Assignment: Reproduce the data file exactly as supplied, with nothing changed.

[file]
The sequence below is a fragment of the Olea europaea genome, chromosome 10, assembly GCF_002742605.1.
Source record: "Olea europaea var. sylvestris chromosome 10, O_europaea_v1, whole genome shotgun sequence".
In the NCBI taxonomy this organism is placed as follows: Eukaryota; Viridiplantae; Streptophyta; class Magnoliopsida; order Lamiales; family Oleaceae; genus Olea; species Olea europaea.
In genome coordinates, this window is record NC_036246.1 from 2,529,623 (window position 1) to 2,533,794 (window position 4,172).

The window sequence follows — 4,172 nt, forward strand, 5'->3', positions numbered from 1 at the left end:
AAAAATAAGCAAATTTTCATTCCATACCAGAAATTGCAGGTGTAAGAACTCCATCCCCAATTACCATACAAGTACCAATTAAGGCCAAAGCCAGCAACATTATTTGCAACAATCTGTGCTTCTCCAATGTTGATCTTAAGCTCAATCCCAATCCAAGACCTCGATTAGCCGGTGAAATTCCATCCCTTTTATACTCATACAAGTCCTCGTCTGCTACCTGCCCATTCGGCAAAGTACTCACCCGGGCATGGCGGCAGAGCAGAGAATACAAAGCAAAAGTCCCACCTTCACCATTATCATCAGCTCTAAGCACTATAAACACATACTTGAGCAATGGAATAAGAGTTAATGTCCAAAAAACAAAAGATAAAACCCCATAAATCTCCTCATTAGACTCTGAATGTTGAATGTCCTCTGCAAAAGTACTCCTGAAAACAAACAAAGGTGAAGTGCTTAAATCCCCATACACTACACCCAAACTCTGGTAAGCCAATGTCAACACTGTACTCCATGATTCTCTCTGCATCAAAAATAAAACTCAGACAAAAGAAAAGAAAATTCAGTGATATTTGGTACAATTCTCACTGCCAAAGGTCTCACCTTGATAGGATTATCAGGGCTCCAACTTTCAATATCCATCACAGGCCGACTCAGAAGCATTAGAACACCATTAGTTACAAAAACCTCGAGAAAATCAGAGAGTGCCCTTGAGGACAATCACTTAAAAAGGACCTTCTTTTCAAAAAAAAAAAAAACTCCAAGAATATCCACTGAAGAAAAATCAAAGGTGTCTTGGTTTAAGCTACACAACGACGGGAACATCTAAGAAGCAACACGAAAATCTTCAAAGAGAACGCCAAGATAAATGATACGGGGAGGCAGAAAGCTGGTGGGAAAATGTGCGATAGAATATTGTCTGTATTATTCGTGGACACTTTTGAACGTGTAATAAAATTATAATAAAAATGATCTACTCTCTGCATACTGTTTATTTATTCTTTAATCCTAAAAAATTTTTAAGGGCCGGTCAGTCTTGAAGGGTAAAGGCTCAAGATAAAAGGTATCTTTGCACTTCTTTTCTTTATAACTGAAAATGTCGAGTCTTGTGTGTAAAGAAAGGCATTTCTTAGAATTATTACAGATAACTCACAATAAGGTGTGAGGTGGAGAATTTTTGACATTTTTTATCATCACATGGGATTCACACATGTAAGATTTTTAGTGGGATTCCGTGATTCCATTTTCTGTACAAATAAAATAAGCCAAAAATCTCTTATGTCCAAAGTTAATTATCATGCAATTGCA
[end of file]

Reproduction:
The sequence below is a fragment of the Olea europaea genome, chromosome 10, assembly GCF_002742605.1.
Source record: "Olea europaea var. sylvestris chromosome 10, O_europaea_v1, whole genome shotgun sequence".
In the NCBI taxonomy this organism is placed as follows: Eukaryota; Viridiplantae; Streptophyta; class Magnoliopsida; order Lamiales; family Oleaceae; genus Olea; species Olea europaea.
In genome coordinates, this window is record NC_036246.1 from 2,529,623 (window position 1) to 2,533,794 (window position 4,172).

The window sequence follows — 4,172 nt, forward strand, 5'->3', positions numbered from 1 at the left end:
AAAAATAAGCAAATTTTCATTCCATACCAGAAATTGCAGGTGTAAGAACTCCATCCCCAATTACCATACAAGTACCAATTAAGGCCAAAGCCAGCAACATTATTTGCAACAATCTGTGCTTCTCCAATGTTGATCTTAAGCTCAATCCCAATCCAAGACCTCGATTAGCCGGTGAAATTCCATCCCTTTTATACTCATACAAGTCCTCGTCTGCTACCTGCCCATTCGGCAAAGTACTCACCCGGGCATGGCGGCAGAGCAGAGAATACAAAGCAAAAGTCCCACCTTCACCATTATCATCAGCTCTAAGCACTATAAACACATACTTGAGCAATGGAATAAGAGTTAATGTCCAAAAAACAAAAGATAAAACCCCATAAATCTCCTCATTAGACTCTGAATGTTGAATGTCCTCTGCAAAAGTACTCCTGAAAACAAACAAAGGTGAAGTGCTTAAATCCCCATACACTACACCCAAACTCTGGTAAGCCAATGTCAACACTGTACTCCATGATTCTCTCTGCATCAAAAATAAAACTCAGACAAAAGAAAAGAAAATTCAGTGATATTTGGTACAATTCTCACTGCCAAAGGTCTCACCTTGATAGGATTATCAGGGCTCCAACTTTCAATATCCATCACAGGCCGACTCAGAAGCATTAGAACACCATTAGTTACAAAAACCTCGAGAAAATCAGAGAGTGCCCTTGAGGACAATCACTTAAAAAGGACCTTCTTTTCAAAAAAAAAAAAAACTCCAAGAATATCCACTGAAGAAAAATCAAAGGTGTCTTGGTTTAAGCTACACAACGACGGGAACATCTAAGAAGCAACACGAAAATCTTCAAAGAGAACGCCAAGATAAATGATACGGGGAGGCAGAAAGCTGGTGGGAAAATGTGCGATAGAATATTGTCTGTATTATTCGTGGACACTTTTGAACGTGTAATAAAATTATAATAAAAATGATCTACTCTCTGCATACTGTTTATTTATTCTTTAATCCTAAAAAATTTTTAAGGGCCGGTCAGTCTTGAAGGGTAAAGGCTCAAGATAAAAGGTATCTTTGCACTTCTTTTCTTTATAACTGAAAATGTCGAGTCTTGTGTGTAAAGAAAGGCATTTCTTAGAATTATTACAGATAACTCACAATAAGGTGTGAGGTGGAGAATTTTTGACATTTTTTATCATCACATGGGATTCACACATGTAAGATTTTTAGTGGGATTCCGTGATTCCATTTTCTGTACAAATAAAATAAGCCAAAAATCTCTTATGTCCAAAGTTAATTATCATGCAATTGCA